Being a treefrog, it has large, round, sticky toe pads that help it cling to trees and shrubs, where it spends most of its time. Survival is more likely if predators don’t detect you, so Gray Treefrogs have evolved to look a lot like bark.

When the temperature reaches 59° F. the males’ bird-like trilling can be heard coming from foliage next to and hanging over their shallow breeding pools. If you wish to set eyes on a Gray Treefrog, now is the time, as they are calling and a silent Gray Treefrog can be extremely difficult to find!

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Clintonia Flowering

6-13-17 clintonia 166A shade-loving member of the Lily family, Clintonia (Clintonia borealis) forms colonies throughout moist woods of the Northeast. It reproduces via rhizomes as well as seeds, which accounts for its colonial habit. This wildflower has many common names, among them Bluebead, which reflects the brilliant blue color of its summer berries.

Native Americans used Clintonia as an eye and heart medicine, as well as a dermatological and gynecological aid. Of particular note are its thick, fleshy leaves, which made perfect palettes for Chippewa children who are said to have delighted in making designs in the leaves with their teeth. It’s likely they did this with young leaves, which taste something like cucumbers, as opposed to older leaves, which are tough and bitter.

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Hen Turkeys Protecting Poults

6-12-17 wild turkey hen 197

Wild Turkey chicks, or poults, can be seen these days scurrying at their mother’s feet, trying to keep up with her as they forage in fields for grasshoppers and other insects. How the hen turkey reacts to a human (or other) threat depends on the age of her poults. If they are very young (under a week old), she huddles stock still with her brood in a frozen position.   With wings and tail spread, she provides them with shelter. If they are detected, she gives a vocal command to her young to remain “frozen,” and feigns an attack on the intruder, simultaneously making a “putting” sound to quiet her chicks. By the time they are a week old, poults tend to evade possible predators by running away. At nine days old and later, most poults fly into low vegetation when threatened. By the time her brood is three weeks old, the hen commands them to fly into trees at the sign of danger.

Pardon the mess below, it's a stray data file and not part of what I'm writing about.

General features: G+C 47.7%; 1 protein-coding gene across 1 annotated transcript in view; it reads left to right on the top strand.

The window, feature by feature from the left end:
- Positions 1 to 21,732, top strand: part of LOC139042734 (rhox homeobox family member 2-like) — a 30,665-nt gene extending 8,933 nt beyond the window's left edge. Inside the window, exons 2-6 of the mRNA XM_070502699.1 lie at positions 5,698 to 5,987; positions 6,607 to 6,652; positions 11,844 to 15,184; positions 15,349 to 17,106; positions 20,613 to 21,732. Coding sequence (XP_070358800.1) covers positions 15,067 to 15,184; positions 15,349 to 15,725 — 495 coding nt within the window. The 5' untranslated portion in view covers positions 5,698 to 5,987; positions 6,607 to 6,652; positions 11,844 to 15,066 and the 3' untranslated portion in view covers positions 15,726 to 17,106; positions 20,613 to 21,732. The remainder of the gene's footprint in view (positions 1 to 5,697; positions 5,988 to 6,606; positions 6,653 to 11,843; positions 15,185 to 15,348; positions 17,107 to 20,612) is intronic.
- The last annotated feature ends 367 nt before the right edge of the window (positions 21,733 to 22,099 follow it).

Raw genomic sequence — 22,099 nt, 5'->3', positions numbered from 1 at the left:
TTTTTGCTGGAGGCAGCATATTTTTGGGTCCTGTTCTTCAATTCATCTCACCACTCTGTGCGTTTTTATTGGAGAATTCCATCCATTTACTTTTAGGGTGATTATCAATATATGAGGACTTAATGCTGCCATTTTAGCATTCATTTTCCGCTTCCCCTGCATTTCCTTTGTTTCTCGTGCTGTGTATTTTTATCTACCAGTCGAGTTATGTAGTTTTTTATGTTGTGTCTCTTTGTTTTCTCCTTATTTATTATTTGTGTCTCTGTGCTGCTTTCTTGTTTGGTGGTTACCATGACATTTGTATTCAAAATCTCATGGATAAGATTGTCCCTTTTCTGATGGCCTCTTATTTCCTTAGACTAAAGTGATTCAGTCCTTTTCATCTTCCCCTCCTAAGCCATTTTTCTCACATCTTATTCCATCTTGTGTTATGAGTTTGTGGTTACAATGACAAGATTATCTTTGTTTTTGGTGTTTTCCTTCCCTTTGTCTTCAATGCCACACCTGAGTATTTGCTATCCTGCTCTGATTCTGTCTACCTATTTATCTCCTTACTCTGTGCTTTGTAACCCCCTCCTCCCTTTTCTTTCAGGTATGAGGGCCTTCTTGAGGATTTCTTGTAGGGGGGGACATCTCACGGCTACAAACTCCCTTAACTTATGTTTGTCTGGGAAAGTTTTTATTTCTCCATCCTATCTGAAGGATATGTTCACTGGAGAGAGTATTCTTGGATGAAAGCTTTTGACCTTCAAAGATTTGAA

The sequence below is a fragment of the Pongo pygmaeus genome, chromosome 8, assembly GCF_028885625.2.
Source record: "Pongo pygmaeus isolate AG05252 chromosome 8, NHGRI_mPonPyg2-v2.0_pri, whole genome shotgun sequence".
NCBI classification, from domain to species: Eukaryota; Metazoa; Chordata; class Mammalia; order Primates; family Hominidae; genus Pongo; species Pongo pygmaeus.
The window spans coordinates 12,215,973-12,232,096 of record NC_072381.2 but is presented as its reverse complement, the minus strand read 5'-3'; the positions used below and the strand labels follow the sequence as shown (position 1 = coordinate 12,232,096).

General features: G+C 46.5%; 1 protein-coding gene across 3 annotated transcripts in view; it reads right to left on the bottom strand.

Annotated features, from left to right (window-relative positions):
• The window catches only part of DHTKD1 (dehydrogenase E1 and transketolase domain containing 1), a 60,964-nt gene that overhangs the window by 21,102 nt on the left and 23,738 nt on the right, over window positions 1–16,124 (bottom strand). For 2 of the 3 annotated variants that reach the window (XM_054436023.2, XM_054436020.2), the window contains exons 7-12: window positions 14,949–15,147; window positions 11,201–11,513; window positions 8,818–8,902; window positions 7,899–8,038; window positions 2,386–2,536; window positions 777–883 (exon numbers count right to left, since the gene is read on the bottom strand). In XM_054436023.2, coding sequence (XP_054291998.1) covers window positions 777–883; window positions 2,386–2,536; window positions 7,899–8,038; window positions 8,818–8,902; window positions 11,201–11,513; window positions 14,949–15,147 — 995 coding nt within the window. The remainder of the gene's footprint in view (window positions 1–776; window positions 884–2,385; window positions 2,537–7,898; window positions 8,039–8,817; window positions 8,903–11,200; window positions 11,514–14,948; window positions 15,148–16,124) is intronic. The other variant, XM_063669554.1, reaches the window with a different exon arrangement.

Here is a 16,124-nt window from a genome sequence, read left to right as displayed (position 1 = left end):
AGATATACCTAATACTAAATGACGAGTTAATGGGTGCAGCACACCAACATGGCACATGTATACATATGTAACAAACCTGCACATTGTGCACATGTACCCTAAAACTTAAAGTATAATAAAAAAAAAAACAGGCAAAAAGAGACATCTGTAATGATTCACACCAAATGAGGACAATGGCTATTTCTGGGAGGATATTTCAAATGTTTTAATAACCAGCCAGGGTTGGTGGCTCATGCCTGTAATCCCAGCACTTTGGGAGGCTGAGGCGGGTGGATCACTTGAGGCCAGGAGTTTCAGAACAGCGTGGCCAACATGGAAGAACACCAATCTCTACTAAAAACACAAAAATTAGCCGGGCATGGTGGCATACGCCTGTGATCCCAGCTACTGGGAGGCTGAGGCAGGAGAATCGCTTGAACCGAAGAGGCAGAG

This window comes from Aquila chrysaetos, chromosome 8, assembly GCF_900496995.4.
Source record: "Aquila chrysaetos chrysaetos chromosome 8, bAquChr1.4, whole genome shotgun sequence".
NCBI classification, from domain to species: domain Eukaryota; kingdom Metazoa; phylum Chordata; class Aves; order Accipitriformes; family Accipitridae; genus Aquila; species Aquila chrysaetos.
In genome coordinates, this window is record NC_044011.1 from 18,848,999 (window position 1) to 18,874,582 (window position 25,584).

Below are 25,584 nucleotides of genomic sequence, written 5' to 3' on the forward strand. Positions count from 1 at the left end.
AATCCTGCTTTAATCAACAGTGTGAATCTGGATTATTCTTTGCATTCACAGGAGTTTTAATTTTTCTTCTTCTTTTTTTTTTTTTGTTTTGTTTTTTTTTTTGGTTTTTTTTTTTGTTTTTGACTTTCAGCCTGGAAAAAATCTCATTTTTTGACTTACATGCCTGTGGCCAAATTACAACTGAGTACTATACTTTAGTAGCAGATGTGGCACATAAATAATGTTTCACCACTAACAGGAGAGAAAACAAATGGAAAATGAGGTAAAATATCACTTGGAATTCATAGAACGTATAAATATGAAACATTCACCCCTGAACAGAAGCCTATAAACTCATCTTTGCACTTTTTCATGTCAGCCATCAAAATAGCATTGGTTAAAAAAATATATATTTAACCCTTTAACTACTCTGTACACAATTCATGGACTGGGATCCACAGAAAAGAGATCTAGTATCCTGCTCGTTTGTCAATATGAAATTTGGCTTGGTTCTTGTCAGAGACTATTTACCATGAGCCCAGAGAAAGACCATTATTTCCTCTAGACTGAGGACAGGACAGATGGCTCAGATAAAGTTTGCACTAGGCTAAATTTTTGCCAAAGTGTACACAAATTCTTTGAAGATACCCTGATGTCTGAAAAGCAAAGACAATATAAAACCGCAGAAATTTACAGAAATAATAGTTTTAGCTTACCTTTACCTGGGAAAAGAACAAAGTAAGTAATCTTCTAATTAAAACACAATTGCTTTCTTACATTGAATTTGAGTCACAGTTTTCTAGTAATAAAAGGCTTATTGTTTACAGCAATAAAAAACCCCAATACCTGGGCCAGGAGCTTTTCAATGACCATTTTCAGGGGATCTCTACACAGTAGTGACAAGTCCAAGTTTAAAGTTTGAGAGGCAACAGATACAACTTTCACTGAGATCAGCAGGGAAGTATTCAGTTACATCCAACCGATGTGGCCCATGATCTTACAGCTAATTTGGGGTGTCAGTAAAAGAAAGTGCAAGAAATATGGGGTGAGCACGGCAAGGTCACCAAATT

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Tamarack Seed Cones Are Upright!

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It was just pointed out to me that Friday’s photo of Tamarack cones was published upside down! The female cones are upright; male cones are found below the branches.Thank you, Susan Sawyer!

Tamarack Cones Maturing